Seals also get hard and don't perform as expected. The servo (on side of transmission) is responsible for shifts. A nice replacement and upgrade is the "Corvette Servo", which improves pressure and shifts (available on Ebay). You can buy kit (for about $20) or the complete assembly for a little more. It will definitely pep up your shifts, and maybe cure your issue too. I have this servo in both my vans.

If pan is clean, then you're probably in luck.

Good luck

PS: External trans coolers are mostly for towing applications, but any trans can benefit from them with longer life. Both my vans have them. They are cheap and easy to install. Note: this will not solve your shifting issue.
 

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Discussion Starter · #5 ·
Thanks for the information. Since you told me about the Servo I looked at some youtube videos of people changing them. First part of the process is to remove a heat shield that is between the catalytic converter and the servo on the transmission. I wonder if the people who changed the transmission failed to put the heat shield back in, or put it in incorrectly. That would definitely make any overheating happen sooner. Will higher temperature at the Servo make the fluid or the springs inside it operate differently than normal? Unfortunately I am about 3000 miles away from that van now and cannot look at it. I can check out my other van to see how it looks, but that one isn't giving me any trouble.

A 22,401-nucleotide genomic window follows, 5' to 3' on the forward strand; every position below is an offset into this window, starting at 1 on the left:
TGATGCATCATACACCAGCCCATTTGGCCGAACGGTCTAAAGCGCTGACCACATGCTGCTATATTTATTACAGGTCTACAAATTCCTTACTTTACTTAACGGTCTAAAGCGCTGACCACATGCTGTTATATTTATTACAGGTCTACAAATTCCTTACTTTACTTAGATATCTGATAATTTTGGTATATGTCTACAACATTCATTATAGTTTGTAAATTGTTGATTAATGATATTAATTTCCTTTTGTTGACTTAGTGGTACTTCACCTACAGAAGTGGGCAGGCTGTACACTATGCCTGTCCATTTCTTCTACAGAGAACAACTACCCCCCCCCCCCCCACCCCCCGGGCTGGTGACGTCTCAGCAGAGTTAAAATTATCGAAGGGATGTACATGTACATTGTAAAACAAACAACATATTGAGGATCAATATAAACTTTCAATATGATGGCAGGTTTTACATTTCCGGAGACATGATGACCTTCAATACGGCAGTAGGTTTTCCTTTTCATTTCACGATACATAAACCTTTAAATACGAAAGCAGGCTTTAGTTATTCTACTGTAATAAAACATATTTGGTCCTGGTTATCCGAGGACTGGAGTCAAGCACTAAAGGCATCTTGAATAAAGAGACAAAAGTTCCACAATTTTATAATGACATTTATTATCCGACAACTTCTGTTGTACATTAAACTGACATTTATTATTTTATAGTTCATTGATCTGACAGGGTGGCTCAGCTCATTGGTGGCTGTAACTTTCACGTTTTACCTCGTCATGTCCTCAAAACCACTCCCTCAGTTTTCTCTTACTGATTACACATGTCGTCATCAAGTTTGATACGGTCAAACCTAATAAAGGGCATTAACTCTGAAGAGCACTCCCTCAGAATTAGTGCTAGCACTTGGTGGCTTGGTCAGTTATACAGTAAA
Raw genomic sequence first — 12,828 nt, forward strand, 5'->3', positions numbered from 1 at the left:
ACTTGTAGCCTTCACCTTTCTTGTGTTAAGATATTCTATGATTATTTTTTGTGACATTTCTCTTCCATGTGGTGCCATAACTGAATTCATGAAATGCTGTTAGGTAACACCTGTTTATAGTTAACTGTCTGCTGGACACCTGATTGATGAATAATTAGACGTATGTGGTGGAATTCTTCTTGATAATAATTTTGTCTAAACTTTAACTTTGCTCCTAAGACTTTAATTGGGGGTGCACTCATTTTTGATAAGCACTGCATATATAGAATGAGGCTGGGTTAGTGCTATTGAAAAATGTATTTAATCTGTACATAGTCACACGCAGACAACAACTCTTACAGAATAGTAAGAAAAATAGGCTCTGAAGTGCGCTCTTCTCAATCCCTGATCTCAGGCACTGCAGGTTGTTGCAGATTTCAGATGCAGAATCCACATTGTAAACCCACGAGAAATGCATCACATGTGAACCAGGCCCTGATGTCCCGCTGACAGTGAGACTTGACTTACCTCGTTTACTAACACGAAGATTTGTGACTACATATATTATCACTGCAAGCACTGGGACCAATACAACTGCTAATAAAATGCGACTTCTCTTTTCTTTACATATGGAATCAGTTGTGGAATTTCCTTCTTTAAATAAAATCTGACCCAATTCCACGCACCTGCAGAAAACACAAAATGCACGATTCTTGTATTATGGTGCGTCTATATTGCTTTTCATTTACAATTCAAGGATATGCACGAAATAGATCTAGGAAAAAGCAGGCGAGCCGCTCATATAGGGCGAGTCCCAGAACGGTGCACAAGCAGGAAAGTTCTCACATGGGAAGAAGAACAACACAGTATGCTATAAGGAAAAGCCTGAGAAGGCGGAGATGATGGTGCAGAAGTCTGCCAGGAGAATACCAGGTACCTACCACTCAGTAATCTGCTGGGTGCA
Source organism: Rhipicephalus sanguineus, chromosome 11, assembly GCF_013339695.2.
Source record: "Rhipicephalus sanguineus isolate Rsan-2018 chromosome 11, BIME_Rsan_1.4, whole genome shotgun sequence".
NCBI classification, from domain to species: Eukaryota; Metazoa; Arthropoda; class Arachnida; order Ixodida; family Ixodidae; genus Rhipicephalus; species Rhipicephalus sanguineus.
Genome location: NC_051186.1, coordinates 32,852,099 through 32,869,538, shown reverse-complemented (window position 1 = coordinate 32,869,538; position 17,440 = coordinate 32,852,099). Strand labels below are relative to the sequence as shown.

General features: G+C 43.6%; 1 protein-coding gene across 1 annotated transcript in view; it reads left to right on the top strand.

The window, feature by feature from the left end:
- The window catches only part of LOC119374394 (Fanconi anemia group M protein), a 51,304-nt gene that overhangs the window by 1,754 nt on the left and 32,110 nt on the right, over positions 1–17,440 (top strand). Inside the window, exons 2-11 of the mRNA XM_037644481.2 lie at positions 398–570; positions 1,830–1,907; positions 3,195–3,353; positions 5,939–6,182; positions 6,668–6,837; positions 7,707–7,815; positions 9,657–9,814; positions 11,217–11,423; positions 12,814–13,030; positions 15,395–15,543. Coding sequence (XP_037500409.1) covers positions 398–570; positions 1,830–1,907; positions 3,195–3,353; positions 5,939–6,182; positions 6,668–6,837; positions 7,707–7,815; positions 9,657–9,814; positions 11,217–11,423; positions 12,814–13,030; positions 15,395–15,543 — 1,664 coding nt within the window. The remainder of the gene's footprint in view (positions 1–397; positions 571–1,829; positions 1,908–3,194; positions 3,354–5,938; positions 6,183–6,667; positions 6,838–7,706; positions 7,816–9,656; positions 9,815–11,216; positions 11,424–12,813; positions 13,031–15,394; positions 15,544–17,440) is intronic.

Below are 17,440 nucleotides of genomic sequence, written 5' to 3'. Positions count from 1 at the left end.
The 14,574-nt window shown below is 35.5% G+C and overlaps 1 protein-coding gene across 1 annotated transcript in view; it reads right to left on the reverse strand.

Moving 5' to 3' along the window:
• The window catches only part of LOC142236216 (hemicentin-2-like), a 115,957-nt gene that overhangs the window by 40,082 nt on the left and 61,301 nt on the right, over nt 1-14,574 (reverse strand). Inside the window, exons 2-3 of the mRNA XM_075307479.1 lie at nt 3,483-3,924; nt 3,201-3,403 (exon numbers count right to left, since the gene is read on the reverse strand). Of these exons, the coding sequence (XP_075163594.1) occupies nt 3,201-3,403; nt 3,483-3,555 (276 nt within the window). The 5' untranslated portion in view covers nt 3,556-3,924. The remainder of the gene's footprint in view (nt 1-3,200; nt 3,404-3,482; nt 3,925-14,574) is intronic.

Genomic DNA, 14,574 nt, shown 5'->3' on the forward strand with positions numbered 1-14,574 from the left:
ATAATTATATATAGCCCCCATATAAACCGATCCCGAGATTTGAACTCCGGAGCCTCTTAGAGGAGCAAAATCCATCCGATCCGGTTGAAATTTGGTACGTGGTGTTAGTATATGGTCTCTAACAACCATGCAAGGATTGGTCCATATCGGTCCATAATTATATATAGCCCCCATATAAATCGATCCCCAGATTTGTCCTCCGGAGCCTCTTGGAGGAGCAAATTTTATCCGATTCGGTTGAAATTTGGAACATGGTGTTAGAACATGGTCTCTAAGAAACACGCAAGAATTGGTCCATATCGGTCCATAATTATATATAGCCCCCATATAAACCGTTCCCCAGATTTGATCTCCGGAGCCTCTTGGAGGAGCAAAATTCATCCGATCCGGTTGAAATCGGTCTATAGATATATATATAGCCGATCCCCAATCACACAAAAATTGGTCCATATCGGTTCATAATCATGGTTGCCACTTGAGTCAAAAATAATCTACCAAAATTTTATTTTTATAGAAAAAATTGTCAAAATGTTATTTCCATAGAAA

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2000 Lifted 4x4 Astro 92 V8-350 Shorty
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I do not believe removal of the heat shield would cause the transmission to fail or shift incorrectly immediately.. but that it might reduce the longevity of the trans (or that specific part) over a long period of time. This is my best guess. The shield is not hard to remove or install, so it seems unlikely it would have been left off and not put back on. Catalytics DO generate a lot of heat however, so who knows.

My 92 has no heat shield on side of trans (nor did it ever have one as far as I know) and it works perfectly
 

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Discussion Starter · #7 ·
I do not believe removal of the heat shield would cause the transmission to fail or shift incorrectly immediately.. but that it might reduce the longevity of the trans (or that specific part) over a long period of time. This is my best guess. The shield is not hard to remove or install, so it seems unlikely it would have been left off and not put back on. Catalytics DO generate a lot of heat however, so who knows.